Looking at EF4 CTP5 in Parts: Part 4–Working with New and Existing Databases in Code First

One of the neat features of Code First  in CTP5 for those who are starting from total scratch…no database at all.. is that there is default behavior for working with a database. You don’t even need a database connection string. If you do not specify a connection string anywhere …code or config…then Code First will make a presumption about the database.  THe default presumption is that the database is the same name as your context class and is a local SQL Server Express instance.

Here’s an example.

I’ve got a context class called AWEntities.

namespace CTP5_Modeling

  public partial class AWEntities : DbContext
    public DbSet<Customer> Customers { get; set; }
    public DbSet<Product> Products { get; set; }
    public DbSet<Detail> Details { get; set; }
    public DbSet<Order> Orders { get; set; }

When I instantiate that class:

var context = new AWEntities();

You can see, in this debugger screenshot of the context, the database connection string that is created when there is no other available:



It presumes the database has the name of the class’ namespace plus name, CTP5_Modeling.AWEntities and that it’s SQL Express.

If the database doesn’t already exist, it will create it for you.


And by default, any time you instantiate the context again, it will check to be sure that your code first classes still line up with the schema of that database.

If not, you’ll get an error like this:


Now what if you want your code first classes to work with an existing database.

Step #1, you’ll need your database connection string, of course. Not an EntityConnection  string, but a regular database connection string.

Just to be clear, here is a typical EntityConnection String:

<add name="AWEntities"
                                                  provider connection string=&quot;Data Source=.;Initial Catalog=AdventureWorksSuperLT;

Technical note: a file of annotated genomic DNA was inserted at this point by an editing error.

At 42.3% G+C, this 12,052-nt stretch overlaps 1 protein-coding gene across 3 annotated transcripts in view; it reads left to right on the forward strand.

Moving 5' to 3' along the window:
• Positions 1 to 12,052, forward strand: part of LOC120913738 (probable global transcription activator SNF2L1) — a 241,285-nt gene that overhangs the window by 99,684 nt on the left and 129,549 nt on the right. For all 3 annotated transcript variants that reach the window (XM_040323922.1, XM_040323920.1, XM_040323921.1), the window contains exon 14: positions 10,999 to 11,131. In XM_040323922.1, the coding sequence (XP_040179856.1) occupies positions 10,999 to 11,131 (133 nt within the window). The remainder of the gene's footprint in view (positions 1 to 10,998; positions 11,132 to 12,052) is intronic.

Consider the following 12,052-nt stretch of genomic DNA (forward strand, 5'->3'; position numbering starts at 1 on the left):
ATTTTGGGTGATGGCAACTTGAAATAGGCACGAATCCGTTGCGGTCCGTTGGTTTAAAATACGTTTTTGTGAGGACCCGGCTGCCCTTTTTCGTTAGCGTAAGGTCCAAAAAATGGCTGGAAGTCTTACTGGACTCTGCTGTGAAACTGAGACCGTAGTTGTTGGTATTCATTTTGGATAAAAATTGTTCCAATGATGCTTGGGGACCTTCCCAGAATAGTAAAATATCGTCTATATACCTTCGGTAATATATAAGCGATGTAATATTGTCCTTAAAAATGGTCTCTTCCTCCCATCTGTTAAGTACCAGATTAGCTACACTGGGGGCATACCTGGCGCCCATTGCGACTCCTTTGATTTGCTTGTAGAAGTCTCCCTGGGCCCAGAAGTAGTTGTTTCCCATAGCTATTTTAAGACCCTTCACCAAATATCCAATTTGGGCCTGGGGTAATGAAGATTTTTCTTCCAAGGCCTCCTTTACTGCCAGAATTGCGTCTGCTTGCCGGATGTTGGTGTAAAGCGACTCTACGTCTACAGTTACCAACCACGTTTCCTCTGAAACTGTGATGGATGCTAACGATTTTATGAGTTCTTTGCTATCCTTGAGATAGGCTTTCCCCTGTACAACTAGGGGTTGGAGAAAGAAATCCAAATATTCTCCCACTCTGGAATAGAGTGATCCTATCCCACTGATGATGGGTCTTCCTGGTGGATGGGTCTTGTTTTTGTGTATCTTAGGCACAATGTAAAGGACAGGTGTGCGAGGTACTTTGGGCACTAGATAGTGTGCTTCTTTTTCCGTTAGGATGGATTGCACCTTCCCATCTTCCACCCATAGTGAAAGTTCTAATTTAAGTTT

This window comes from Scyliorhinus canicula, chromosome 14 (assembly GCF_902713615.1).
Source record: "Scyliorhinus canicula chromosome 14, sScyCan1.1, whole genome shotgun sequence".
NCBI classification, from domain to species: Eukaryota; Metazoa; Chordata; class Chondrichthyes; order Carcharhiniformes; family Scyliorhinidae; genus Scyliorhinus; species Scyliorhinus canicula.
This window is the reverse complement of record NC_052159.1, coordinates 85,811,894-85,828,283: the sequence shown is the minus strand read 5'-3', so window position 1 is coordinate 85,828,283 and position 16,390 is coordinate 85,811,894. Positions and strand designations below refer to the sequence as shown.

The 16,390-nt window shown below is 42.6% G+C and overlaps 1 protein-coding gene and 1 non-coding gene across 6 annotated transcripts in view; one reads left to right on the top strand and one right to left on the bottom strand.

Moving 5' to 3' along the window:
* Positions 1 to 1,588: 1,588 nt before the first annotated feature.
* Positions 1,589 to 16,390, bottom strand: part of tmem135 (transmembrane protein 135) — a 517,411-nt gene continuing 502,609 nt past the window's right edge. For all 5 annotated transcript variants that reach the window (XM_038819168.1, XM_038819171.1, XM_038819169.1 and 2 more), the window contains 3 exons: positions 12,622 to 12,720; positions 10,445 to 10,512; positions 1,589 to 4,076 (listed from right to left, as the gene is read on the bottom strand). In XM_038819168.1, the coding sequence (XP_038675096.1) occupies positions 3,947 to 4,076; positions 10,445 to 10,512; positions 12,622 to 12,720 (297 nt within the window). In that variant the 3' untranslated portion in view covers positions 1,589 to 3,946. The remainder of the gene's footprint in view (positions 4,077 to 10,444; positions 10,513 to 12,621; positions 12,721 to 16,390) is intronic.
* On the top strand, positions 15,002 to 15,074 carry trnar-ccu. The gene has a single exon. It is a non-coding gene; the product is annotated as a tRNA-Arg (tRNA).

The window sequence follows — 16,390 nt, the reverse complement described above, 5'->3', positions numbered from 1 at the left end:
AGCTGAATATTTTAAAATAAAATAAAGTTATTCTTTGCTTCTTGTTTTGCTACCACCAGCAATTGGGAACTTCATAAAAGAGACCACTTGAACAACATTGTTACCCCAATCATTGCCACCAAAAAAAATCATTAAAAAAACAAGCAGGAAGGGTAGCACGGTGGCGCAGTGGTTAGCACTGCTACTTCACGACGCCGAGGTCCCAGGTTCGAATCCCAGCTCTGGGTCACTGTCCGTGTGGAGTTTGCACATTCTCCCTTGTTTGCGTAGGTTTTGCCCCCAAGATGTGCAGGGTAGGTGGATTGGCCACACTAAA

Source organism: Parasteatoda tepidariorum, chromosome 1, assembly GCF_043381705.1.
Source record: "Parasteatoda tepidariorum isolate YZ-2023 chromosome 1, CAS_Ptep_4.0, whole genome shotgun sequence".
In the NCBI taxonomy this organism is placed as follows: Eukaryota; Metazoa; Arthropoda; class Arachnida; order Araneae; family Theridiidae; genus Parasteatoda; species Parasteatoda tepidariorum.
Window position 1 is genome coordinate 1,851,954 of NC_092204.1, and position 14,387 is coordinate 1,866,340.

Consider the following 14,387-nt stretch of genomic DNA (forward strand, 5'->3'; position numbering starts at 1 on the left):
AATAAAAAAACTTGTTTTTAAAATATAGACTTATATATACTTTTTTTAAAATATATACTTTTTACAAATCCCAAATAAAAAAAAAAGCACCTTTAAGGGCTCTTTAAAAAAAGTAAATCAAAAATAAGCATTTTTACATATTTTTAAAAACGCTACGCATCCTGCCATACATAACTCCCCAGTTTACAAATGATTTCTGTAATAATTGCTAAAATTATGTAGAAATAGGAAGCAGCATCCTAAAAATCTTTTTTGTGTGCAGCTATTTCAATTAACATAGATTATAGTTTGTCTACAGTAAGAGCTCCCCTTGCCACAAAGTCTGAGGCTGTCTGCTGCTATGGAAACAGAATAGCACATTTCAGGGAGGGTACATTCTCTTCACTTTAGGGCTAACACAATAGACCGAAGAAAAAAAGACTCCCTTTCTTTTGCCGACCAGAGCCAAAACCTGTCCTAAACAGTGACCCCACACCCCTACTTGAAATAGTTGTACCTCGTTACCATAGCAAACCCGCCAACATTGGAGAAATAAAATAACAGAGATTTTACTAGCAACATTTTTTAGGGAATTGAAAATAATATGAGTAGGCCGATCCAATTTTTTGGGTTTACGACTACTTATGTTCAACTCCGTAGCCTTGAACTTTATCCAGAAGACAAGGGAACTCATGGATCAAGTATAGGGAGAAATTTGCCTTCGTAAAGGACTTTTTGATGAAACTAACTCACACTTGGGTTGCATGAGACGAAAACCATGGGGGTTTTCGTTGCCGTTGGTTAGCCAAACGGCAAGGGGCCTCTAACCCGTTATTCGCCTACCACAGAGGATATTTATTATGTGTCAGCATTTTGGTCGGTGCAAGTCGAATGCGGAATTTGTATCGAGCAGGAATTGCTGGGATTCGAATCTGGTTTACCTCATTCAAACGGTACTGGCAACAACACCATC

Integrated Security=True;MultipleActiveResultSets=True&quot;"
                                                  providerName="System.Data.EntityClient" />

With code first, there is no metadata and with not metatadata you won’t need the EntityClient provider.

Here is the connection string  that I’m using for the SQL Server instance of my database:

<add name="AWEntities"
            connectionString="Data Source=.;Initial Catalog=AdventureWorksSuperLT;
                                                    Integrated Security=True;MultipleActiveResultSets=True"

There’s still one problem. The presumptions that code first will make at runtime about my database (based on my classes) don’t exactly match my database.

For example, I have a Customer class. Code first will presume that the database table has the same name as the EntitySet. The EntitySet will be specified on the fly at runtime by code first as the plural of the class name, e.g., Customers. However my database table name is customers.

I can fix that up with attributes from the using System.ComponentModel.DataAnnotations namespace:

[Table("Customer", SchemaName="SalesLT")]
public partial class Customer

Notice also that I’m specifying the schema. Otherwise it will default at dbo and my store query will fail when it tries to query against dbo.Customer.

Also, I have simplified names of some classes and some properties.

In the database, there is a table called SalesOrderHeader with a primary key field called SalesOrderID.

The relevant class is called Order with a key field of OrderID. Code first will look for a table called Orders with a SalesOrderID primary key field. SO I have to use attributes to instruct code first.

Here’s a bit of that class with the relevant attributes:

[Table("SalesOrderHeader", SchemaName="SalesLT")]
public partial class Order

   public int OrderId { get; set; }

Whether you want CTP5 code first have total ownership of the database or you want it to use your existing database, this should get you started with leveraging the new bits.

Leave a Reply

Your email address will not be published. Required fields are marked *